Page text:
Police get help to stop domestic violence

5th May 2004, Comments 0 comments

5 May 2004, MADRID – The Spanish government is set to approve a series of measures to crack down on domestic violence, the new Secretary for Political Equality said Wednesday.

5 May 2004

MADRID – The Spanish government is set to approve a series of measures to crack down on domestic violence, the new Secretary for Political Equality said Wednesday.

Soledad Murillo said suspending custody of children or stopping visits to any offspring were some of the measures that will be approved on Friday.

Persistent offenders could also be taken into custody if they break protection orders.

Murillo did not want disclose all the measures which will be brought in but she insisted: "They will offer total support to the police and of course we want to stop aggressors getting closer to their victims."

Electronic tagging of offenders and 24-hour protection of the most vulnerable victims are being considered as possible measures to stop domestic violence which has claimed 19 lives already this year.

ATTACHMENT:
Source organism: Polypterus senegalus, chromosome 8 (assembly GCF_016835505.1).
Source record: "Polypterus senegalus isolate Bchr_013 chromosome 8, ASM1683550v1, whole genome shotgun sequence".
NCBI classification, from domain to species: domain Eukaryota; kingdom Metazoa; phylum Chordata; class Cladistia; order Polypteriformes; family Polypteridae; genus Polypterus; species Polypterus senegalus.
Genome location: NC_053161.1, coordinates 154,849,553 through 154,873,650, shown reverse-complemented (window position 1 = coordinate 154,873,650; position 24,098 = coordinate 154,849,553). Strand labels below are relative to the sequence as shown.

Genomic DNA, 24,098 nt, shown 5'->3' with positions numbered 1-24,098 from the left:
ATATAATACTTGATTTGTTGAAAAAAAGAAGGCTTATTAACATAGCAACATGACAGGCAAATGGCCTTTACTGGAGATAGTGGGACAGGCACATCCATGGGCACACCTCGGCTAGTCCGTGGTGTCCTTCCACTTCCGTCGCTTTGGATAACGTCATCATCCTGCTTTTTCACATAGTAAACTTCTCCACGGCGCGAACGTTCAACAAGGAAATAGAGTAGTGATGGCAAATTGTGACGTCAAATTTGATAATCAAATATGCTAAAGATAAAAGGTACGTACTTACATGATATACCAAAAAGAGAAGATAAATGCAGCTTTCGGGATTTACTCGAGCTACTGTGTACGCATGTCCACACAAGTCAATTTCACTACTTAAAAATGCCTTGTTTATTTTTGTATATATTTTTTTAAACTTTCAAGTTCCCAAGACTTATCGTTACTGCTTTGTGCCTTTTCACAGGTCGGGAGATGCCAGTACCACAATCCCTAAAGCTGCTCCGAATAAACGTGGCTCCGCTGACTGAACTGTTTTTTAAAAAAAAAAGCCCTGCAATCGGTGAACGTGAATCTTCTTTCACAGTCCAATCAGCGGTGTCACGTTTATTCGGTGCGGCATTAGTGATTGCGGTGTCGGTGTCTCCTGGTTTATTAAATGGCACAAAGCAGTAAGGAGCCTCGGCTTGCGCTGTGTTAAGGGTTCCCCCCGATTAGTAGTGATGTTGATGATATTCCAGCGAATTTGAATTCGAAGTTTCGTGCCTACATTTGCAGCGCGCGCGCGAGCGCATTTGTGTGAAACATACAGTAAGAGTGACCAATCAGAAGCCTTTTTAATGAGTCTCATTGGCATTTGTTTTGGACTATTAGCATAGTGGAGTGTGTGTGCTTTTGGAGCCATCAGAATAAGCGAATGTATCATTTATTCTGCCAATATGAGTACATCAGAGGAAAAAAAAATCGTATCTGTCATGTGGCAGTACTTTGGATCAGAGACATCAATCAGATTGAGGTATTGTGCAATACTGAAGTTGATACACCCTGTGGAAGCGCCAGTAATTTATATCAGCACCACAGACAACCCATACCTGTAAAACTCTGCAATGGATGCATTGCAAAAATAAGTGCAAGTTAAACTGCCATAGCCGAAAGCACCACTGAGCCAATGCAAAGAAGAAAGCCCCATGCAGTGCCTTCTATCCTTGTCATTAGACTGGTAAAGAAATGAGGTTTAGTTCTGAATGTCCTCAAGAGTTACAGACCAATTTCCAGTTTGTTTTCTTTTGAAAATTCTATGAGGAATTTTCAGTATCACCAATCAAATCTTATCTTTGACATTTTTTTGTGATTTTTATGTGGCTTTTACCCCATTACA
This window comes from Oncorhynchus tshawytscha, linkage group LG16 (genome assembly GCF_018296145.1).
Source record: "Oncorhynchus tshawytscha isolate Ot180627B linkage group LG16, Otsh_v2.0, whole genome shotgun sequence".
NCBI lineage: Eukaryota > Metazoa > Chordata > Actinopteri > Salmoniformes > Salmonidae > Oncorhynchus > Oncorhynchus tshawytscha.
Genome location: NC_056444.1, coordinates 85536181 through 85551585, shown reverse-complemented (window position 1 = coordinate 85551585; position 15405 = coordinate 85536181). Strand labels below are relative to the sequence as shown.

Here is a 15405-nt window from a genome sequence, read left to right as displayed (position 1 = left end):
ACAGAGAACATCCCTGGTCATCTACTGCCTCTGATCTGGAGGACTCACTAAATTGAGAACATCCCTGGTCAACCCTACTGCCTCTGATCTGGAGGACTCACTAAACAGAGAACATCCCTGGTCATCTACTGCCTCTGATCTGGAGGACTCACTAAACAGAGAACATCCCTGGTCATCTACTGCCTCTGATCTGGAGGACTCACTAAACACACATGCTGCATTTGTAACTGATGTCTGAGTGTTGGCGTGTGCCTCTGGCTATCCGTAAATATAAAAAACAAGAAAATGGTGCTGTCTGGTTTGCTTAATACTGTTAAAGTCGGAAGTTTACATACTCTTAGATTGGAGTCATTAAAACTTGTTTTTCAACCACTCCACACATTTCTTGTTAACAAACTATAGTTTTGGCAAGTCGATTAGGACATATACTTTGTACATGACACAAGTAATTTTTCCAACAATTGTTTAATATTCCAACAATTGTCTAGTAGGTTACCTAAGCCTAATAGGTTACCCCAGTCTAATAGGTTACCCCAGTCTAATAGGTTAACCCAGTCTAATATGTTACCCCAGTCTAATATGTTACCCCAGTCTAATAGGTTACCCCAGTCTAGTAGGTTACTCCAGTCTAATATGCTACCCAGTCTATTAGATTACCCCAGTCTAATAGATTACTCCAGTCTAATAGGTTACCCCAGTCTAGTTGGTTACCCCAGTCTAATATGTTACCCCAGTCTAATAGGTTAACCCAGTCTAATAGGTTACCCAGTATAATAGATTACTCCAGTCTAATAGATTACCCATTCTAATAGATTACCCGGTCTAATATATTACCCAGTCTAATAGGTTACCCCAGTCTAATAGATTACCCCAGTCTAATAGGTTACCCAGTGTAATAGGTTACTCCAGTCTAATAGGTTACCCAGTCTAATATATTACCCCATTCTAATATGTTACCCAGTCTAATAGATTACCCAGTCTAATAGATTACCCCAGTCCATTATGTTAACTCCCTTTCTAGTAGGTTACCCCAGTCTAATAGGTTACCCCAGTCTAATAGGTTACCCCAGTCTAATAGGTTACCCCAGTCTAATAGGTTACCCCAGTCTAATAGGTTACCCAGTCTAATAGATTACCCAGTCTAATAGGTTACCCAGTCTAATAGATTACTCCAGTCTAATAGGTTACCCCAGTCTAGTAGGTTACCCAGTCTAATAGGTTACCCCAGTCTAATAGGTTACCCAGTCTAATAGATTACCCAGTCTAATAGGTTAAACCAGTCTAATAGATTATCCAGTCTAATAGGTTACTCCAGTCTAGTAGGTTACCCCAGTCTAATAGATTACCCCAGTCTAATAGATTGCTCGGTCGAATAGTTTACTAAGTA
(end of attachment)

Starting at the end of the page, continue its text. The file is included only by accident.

Meanwhile, a study published Wednesday showed less than five percent of those who abuse their partners have psychological problems.

The rest have either personality problems or abuse alcohol or drugs. 

Psychiatrists Carlos Fuertes and José Cabrera also criticised the stigma which surrounds  mentally ill people who attack their wives, girlfriends – or in some cases, boyfriends or husbands.

Cabrera said "no more than 5 percent of those who attack their partners have serious psychological problems".

Among this small proportion,  offenders can suffer from schizophrenia and depression, which might cause partners to lash out at the people they live with.

"Of the 1,000 murders (through domestic violence) that they commit in Spain every year, only five percent are caused by this type of mental illness," said Cabrera.

But judge Martínez Arrieta, who joined the psychiatrists at the presentation of their report Wednesday, claimed many sentences for domestic violence were "too benign".

He said there have been six changes in the law since 1989 but none had been specific enough to deal with this problem.

In the latest murder, a woman and her two children died in a house fire started by her ex-partner on 29 April.


[Copyright EFE with Expatica]

Subject: Spanish news

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